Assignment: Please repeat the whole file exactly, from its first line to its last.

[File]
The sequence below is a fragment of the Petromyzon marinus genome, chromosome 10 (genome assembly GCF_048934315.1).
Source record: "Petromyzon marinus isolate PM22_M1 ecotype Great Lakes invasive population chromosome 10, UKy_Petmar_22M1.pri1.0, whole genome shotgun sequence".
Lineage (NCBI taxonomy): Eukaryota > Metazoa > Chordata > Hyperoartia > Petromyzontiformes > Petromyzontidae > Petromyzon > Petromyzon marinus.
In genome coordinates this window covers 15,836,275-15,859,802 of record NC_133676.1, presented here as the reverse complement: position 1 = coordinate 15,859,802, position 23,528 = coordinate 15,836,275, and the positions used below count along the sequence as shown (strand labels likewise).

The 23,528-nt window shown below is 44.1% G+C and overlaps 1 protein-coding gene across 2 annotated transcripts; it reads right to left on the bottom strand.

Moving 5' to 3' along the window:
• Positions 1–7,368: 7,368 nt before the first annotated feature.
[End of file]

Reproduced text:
The sequence below is a fragment of the Petromyzon marinus genome, chromosome 10 (genome assembly GCF_048934315.1).
Source record: "Petromyzon marinus isolate PM22_M1 ecotype Great Lakes invasive population chromosome 10, UKy_Petmar_22M1.pri1.0, whole genome shotgun sequence".
Lineage (NCBI taxonomy): Eukaryota > Metazoa > Chordata > Hyperoartia > Petromyzontiformes > Petromyzontidae > Petromyzon > Petromyzon marinus.
In genome coordinates this window covers 15,836,275-15,859,802 of record NC_133676.1, presented here as the reverse complement: position 1 = coordinate 15,859,802, position 23,528 = coordinate 15,836,275, and the positions used below count along the sequence as shown (strand labels likewise).

The 23,528-nt window shown below is 44.1% G+C and overlaps 1 protein-coding gene across 2 annotated transcripts; it reads right to left on the bottom strand.

Moving 5' to 3' along the window:
• Positions 1–7,368: 7,368 nt before the first annotated feature.